• #16
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They should, but in scenarios like UPS, FedEx, and Amazon, packages travel so fast that their orientation will change when combining in contact the each other, bumper rails, loss of friction, etc...
 
  • #17
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Coming in contact. Sorry!
 
  • #18
gneill
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  • #19
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That is the ideal world of consistent sized items. Not real given Amazon, UPS and FedEx
 
  • #20
gneill
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That is the ideal world of consistent sized items. Not real given Amazon, UPS and FedEx
Amazon seems to have standardized box sizes. The amount of packing material versus packaged item is sometimes quite astounding. :wideeyed:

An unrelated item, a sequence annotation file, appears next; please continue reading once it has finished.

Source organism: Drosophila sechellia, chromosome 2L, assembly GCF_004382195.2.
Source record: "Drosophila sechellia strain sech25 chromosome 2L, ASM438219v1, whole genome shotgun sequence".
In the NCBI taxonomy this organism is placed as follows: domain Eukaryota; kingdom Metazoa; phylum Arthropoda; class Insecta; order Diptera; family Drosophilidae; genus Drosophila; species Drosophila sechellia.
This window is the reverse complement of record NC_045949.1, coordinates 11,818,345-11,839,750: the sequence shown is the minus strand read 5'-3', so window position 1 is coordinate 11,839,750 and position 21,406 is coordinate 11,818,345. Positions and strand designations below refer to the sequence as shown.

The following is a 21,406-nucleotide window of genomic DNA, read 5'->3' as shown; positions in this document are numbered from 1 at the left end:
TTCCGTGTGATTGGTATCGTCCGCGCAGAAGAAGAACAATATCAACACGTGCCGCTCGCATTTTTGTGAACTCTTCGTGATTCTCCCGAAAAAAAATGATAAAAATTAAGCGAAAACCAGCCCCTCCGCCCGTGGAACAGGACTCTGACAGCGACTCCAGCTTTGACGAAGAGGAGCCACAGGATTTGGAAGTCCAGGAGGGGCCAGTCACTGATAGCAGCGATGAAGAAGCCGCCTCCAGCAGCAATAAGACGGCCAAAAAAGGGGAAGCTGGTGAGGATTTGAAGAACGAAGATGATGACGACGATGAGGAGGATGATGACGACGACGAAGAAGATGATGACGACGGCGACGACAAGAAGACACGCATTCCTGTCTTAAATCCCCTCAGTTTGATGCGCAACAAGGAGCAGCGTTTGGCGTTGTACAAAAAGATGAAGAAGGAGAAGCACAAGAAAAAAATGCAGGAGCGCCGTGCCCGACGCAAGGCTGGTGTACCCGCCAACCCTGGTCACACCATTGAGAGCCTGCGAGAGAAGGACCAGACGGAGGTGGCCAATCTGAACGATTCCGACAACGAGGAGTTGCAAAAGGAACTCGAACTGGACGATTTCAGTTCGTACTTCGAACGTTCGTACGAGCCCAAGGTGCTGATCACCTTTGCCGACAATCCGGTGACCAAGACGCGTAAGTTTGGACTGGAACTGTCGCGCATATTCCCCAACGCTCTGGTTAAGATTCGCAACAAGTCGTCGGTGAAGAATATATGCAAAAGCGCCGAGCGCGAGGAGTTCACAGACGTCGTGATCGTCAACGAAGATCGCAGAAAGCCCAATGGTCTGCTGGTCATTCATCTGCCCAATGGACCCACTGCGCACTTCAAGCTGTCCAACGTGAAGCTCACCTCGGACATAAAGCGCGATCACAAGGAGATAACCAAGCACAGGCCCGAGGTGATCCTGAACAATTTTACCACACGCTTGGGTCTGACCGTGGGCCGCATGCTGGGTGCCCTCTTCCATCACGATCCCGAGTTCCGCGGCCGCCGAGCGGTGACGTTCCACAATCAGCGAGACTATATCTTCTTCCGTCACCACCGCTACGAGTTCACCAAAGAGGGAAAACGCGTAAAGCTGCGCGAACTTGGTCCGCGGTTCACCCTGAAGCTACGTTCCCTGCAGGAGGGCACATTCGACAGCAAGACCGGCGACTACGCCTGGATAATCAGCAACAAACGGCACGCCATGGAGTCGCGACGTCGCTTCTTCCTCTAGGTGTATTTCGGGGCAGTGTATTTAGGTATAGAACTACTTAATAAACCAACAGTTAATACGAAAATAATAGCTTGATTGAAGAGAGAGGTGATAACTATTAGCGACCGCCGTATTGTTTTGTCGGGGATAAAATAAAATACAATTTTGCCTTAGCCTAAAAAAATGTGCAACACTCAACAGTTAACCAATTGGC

• #21
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Amen! That is exactly why I am doing what I am doing. Filtering for tilt angles is the final step in determining ideal packaging and packaging intervals for ecommerce.
 
  • #22
gneill
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Of course, it's rather hard to determine the center of mass of the package when the item packed might be located almost anywhere withing the packing material. I've seen relatively small items sequestered near to one end of a pretty large box, held in place by those plastic bubble ribbons. In some cases the overall packaging clearly out-masses the shipped item!
 
  • #23
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I agree with all that you have said. Now you can see why it is difficult to make the perfect scenario work; however, you can mitigate the unforeseen by building a better average case scenario which is prevalent 85% of the time.